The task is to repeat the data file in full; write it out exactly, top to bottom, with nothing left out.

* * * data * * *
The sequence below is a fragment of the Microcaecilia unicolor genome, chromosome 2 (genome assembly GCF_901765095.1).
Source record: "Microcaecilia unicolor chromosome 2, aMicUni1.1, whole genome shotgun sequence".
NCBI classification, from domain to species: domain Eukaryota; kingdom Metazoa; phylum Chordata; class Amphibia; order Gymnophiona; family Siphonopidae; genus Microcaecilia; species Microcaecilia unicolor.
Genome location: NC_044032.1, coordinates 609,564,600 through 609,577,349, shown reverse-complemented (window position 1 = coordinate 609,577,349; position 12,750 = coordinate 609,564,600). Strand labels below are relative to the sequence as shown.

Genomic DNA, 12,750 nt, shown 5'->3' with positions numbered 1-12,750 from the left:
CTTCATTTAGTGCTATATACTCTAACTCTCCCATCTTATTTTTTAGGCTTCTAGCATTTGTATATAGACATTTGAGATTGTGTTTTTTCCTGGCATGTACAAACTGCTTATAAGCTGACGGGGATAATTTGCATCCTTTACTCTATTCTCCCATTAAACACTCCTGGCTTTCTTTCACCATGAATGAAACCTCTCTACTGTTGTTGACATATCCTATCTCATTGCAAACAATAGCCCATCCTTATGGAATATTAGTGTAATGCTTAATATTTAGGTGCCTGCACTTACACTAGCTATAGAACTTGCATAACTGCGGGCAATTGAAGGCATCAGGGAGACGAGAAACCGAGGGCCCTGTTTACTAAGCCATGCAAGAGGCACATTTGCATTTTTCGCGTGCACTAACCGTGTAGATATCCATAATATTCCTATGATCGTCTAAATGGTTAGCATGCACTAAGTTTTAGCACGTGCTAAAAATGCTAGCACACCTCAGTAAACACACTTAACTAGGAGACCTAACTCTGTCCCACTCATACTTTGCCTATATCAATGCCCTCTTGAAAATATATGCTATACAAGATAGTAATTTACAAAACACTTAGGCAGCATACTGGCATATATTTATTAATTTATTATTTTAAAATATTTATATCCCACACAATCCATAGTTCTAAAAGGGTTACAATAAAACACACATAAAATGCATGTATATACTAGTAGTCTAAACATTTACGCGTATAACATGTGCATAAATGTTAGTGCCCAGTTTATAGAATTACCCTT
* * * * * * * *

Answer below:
The sequence below is a fragment of the Microcaecilia unicolor genome, chromosome 2 (genome assembly GCF_901765095.1).
Source record: "Microcaecilia unicolor chromosome 2, aMicUni1.1, whole genome shotgun sequence".
NCBI classification, from domain to species: domain Eukaryota; kingdom Metazoa; phylum Chordata; class Amphibia; order Gymnophiona; family Siphonopidae; genus Microcaecilia; species Microcaecilia unicolor.
Genome location: NC_044032.1, coordinates 609,564,600 through 609,577,349, shown reverse-complemented (window position 1 = coordinate 609,577,349; position 12,750 = coordinate 609,564,600). Strand labels below are relative to the sequence as shown.

Genomic DNA, 12,750 nt, shown 5'->3' with positions numbered 1-12,750 from the left:
CTTCATTTAGTGCTATATACTCTAACTCTCCCATCTTATTTTTTAGGCTTCTAGCATTTGTATATAGACATTTGAGATTGTGTTTTTTCCTGGCATGTACAAACTGCTTATAAGCTGACGGGGATAATTTGCATCCTTTACTCTATTCTCCCATTAAACACTCCTGGCTTTCTTTCACCATGAATGAAACCTCTCTACTGTTGTTGACATATCCTATCTCATTGCAAACAATAGCCCATCCTTATGGAATATTAGTGTAATGCTTAATATTTAGGTGCCTGCACTTACACTAGCTATAGAACTTGCATAACTGCGGGCAATTGAAGGCATCAGGGAGACGAGAAACCGAGGGCCCTGTTTACTAAGCCATGCAAGAGGCACATTTGCATTTTTCGCGTGCACTAACCGTGTAGATATCCATAATATTCCTATGATCGTCTAAATGGTTAGCATGCACTAAGTTTTAGCACGTGCTAAAAATGCTAGCACACCTCAGTAAACACACTTAACTAGGAGACCTAACTCTGTCCCACTCATACTTTGCCTATATCAATGCCCTCTTGAAAATATATGCTATACAAGATAGTAATTTACAAAACACTTAGGCAGCATACTGGCATATATTTATTAATTTATTATTTTAAAATATTTATATCCCACACAATCCATAGTTCTAAAAGGGTTACAATAAAACACACATAAAATGCATGTATATACTAGTAGTCTAAACATTTACGCGTATAACATGTGCATAAATGTTAGTGCCCAGTTTATAGAATTACCCTT